The eastern Qinghai-Tibet plateau of China is a highly endemic region of echinococcosis where Echinococcus granulosus sensu stricto (sheep strain), Echinococcus multilocularis, and Echinococcus shiquicus are distributed sympatrically. We developed a polymerase chain reaction-based restriction fragment length polymorphism (PCR-RFLP) method for the identification of the three species in this region. The PCR-RFLP showed the dual infection of animals with different Echinococcus spp. The first case was a domestic dog concurrently infected with adults of E. granulosus and E. multilocularis. The second case was a plateau pika (Ochotona curzoniae) harboring metacestodes of E. multilocularis and E. shiquicus in the liver. The high susceptibility of some mammalian hosts to the parasites and the high prevalence of the three co-endemic species probably increase the chance of mixed infections in the eastern Tibetan plateau.

The three taeniid tapeworms, Echinococcus granulosus sensu stricto (sheep strain), Echinococcus multilocularis, and Echinococcus shiquicus, are distributed in the Qinghai-Tibet plateau of western China.13 The former two species are the causes of cystic echinococcosis (CE) and alveolar echinococcosis (AE) to humans, respectively, whereas the latter is a newly described species whose pathogenicity, if any, is still unknown.3,4 On the eastern part of the Tibetan plateau, various mammals are involved in the two host transmission cycles of Echinococcus spp.5,6 Dogs, red foxes (Vulpes vulpes), and Tibetan foxes (Vulpes ferrilata) can serve as definitive hosts, whereas sheep, yaks, Tibetan hare (Lepus oiostolus), pika (Ochotona spp.), and voles (e.g., Microtus spp.) may act as intermediate hosts. Because of the severe environment/weather of high altitude steppe, semi-nomadic pastoralism, entrenched poverty, and traditional customs and beliefs, the Tibetan lifestyle usually results in close contact with both domestic animals and wildlife. Zoonotic diseases will be expected to have a higher prevalence in such communities. Strong religious beliefs, furthermore, do not easily allow for the elimination of stray dogs. These ecological and social factors contribute to the high prevalence and disease burden of both CE and AE in the inhabitants of the plateau.4,7

Previous epidemiologic studies in Shiqu County of Sichuan Province, China, situated on the eastern Tibetan plateau (32°19′–34°20′ N, 97°20′–99°15′ E), showed that domestic and stray dogs play a key role in the transmission of both E. granulosus and E. multilocularis to humans.7,8 Domestic dogs commonly feed on the offal of slaughtered sheep and other livestock with increased risk of infection with E. granulosus. Moreover, dogs allowed to roam free are at risk of infection with E. multilocularis when they prey on small mammals such as hares, pikas, and voles that live in the periphery of human communities.9,10 Necropsy and purgation surveys of dogs indicated that the prevalence of echinococcal infections fluctuated between 8.4 and 13.2% for E. granulosus and between 12.1 and 17.0% for E. multilocularis.5,9 Despite these high prevalences in dogs, no cases of mixed infections were documented in definitive or intermediate hosts until recently. During the course of canine purgation studies using arecoline hydrobromide, we noticed that some dogs seemed to harbor adult tapeworms of both E. granulosus and E. multilocularis.9 Furthermore, we found both unilocular and alveolar metacestodes in the liver of a plateau pika (Ochotona curzoniae). In this study, the polymerase chain reaction-based restriction fragment length polymorphism (PCR-RFLP) was developed to differentiate among E. granulosus, E. multilocularis, and E. shiquicus on the plateau. The PCR-RFLP method showed the dual infections of animal hosts with different Echinococcus spp.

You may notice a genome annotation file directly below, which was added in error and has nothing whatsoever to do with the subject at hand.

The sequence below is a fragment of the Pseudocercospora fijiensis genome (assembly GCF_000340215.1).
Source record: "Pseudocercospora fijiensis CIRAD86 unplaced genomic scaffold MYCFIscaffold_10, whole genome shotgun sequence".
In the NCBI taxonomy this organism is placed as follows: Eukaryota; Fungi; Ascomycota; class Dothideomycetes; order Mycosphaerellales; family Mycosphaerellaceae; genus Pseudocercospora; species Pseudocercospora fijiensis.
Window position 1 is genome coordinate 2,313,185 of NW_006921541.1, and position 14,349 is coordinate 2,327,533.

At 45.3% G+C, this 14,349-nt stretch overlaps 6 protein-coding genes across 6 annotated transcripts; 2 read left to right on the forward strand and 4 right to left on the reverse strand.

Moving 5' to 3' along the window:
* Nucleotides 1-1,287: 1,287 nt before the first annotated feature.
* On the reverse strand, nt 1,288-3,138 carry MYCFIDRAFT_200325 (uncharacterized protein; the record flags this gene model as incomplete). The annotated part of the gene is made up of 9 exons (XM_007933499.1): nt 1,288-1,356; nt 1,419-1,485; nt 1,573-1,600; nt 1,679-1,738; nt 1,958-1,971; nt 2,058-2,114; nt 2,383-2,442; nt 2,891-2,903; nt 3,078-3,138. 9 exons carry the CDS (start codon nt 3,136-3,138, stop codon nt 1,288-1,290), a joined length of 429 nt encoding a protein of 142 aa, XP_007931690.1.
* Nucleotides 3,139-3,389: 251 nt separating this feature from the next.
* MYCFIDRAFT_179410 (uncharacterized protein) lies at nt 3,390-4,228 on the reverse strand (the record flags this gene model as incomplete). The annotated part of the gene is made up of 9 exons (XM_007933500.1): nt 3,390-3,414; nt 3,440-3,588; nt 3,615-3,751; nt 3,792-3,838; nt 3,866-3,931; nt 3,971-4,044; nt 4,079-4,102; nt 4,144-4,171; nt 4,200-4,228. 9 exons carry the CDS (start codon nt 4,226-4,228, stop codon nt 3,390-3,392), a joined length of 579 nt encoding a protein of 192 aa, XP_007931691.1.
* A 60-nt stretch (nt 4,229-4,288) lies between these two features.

Genomic DNA was purified from each metacestode lesion using DNeasy tissue kit (Qiagen, Hilden, Germany). Alkaline-lysates from individual adult tapeworms were prepared as described previously.11 The adult lysate or the metacestode DNA was used as a template for PCR. The primer pair, Ech-LSU/F (5′-GGTTTATTTGCCTTTTGCATCATGC-3′) and Ech-LSU/R (5′-ATCACGTCAAACCATTCAAACAAGC-3′), was used to amplify an ~570-bp DNA fragment of mitochondrial gene (rrnL, large subunit of ribosomal RNA) containing a species-specific SspI restriction site (Figure 1). These primers were designed from the conserved regions of rrnL sequences among E. granulosus sensu stricto (accession no. AF297617), E. multilocularis (AB018440), and E. shiquicus (AB159140). PCR amplification was performed in a 25-μL reaction mixture containing 1 μL of templates, 200 μmol/L of each dNTP, 0.2 μmol/L of each primer, 0.5 unit of Taq polymerase (ExTaq Hot Start Version; TaKaRa Biomedicals, Tokyo, Japan), and the manufacturer-supplied buffer. Thermal reactions were performed for 35 cycles of 94°C for 30 seconds, 57°C for 30 seconds, and 72°C for 60 seconds. Without DNA purification, the amplicons were cleaved with SspI (New England BioLabs, Ipswich, MA) at 37°C for 2 hours. The restriction fragments were electrophoresed in 2% agarose gel and stained with ethidium bromide.